About The Blog

Debate at the intersection of business, technology and culture in the world of digital money, both commercial and government, a blog born from the Digital Money Forum in London and sponsored by Consult Hyperion

Advertisers

Technorati

  • Add to
Technorati Favorites

License

  • Creative Commons

    Attribution Non-Commercial Share Alike

    This work is licensed under a Creative Commons Attribution - Noncommercial - Share Alike 2.0 UK: England & Wales License.

    Please note that by replying in this Forum you agree to license your comments in the same way. Your comments may be edited and used but will always be attributed.

« Time to do something about ATMs | Main | Price in practice »

Why us?

By Dave Birch posted Feb 11 2011 at 11:18 AM

Our good friends at ACI Worldwide have just released their annual Global Card Fraud Survey, which contains some rather bad news: the UK has more card fraud than many other countries. We're up there with the US, with three times as many people affected than in Germany and the Netherlands. So a third of us have been victims of card fraud compared to only a tenth in Netherlands. Why? Are the Dutch more honest than Brits? Are their cards more sophisticated? No. I think there are two main reasons for this discrepancy.

First of all, while chip and PIN has cut fraud on the high street, card-not-present fraud is still a big problem. In the UK, cards still account for a big portion of online payments. In the Netherlands, and some other countries, they don't. More than two-thirds of Dutch e-commerce purchases are made with iDeal, a bank-based scheme that has no equivalent in the UK (or the US, or pretty much anywhere else for that matter).

Second, UK credit cards have high limits. In the last couple of weeks, both of my main card issuers have written to me raising credit limits (I didn't ask for this in either case). If you're going to steal some card details, you'd go for cards that are likely to be some way from their limit.

The survey wasn't all bad news, by any means. I found it interesting that the proportion of people who had been victims of card fraud but were satisfied with the response of their issuer had actually increased slightly, to almost four-fifths, which isn't bad. Personally, like the majority of people surveyed, the last time there was a strange charge on my card, the bank took off the charge then cancelled and reissued the card.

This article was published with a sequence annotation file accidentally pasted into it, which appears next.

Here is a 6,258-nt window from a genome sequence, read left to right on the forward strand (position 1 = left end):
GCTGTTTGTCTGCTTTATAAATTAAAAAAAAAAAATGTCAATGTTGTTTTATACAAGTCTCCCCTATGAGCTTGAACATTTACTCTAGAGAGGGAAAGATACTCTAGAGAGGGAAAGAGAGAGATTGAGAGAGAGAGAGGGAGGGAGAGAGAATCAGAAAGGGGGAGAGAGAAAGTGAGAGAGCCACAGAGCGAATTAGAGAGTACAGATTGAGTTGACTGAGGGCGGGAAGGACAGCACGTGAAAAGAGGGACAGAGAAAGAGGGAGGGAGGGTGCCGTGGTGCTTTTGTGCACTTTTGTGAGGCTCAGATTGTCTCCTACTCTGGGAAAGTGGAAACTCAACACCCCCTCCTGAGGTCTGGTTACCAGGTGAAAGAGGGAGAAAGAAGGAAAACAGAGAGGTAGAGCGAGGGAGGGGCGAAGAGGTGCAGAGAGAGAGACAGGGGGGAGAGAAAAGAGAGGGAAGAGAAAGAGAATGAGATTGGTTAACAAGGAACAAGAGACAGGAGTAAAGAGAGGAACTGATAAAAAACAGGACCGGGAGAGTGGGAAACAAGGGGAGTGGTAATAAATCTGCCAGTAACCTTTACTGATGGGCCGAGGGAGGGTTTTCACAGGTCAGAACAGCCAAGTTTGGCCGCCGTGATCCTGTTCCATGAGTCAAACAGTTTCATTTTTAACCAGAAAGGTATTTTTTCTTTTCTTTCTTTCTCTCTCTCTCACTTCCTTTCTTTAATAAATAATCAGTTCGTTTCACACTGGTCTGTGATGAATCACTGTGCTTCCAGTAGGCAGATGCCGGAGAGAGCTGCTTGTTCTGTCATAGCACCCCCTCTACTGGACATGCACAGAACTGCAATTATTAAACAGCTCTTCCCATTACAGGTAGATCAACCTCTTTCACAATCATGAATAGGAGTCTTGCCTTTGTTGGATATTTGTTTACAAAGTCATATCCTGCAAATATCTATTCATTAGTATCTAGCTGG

The agent informed me that new cards for me and my wife would be Fed-Ex’d, to arrive today or tomorrow. What followed were a series of texts from merchants that have my credit card on file for automatic billing, delighting me with the knowledge that I won’t be able to use such services as the Bay’s FasTrak toll lanes or uninterrupted cable service until I update my records.

[From I’m a five-time ID Fraud victim; How crazy is that? - Javelin Strategy & Research Blog]

Think how expensive this all this though: cancelling and re-issuing cards, call centre seats, letters and whatever else. So we still need to do better. Only around a third of people (fewer than before) said that they would switch financial institutions because of card fraud, which is bad news for people trying to sell anti-card fraud solutions to high street banks.

The poll of 970 UK adults, part of the bi-annual global Unisys Security Index, reveals that cyber-security is the public's chief concern, with 85% of respondents worried, and over 50% "seriously concerned", about bank card fraud and identity theft.

[From Finextra: Brits switching banks over security and privacy concerns - Unisys]

This is odd, I think. I couldn't care less about bank card fraud, since it's the banks' problem and not mine. I never use a debit card for anything, offline or online, so I'm totally protected by the legislation around credit cards. I'm more worried about identity theft, because it's more time consuming to put right, but that's a different issue (being discussed at the CSFI yesterday, as it happens).

The press release also noted that 81% of people have confidence in their issuer protecting them from fraud. I think that this may be a little simplistic, for that very reason: had I been asked for the survey, I would have said that I don't really care about Barclays' ability to prevent fraud on my splendid OnePulse credit card because it's their problem.

TrackBack

TrackBack URL for this entry:
https://www.typepad.com/services/trackback/6a00d8341c4fd753ef014e5f2652dd970c

Listed below are links to weblogs that reference Why us?:

Comments

I think campaigns should also be done to raise the card owners' awareness regarding credit card fraud. Legal scams happen so they should be aware of it because it involves using their credit cards also. They should be more cautious of the papers that they sign into especially on discount offers because it might include subscriptions which the sales agents did not discuss to them... Then they will just be surprised to see some monthly deductions on their statement of account.


~Reid

In the UK, credit card transactions have more legal protection than debit card transactions. I wouldn't like to speculate on the situation in other countries.

Hi Dave,

I'm not sure to understand why, according to your comment above, you are more protected in using a credit card compared to a debit card.
Is the legislation distinguishing the 2 kind of cards?
Is this part of the legislation the same in other countries?

Thanks

JEAN

The comments to this entry are closed.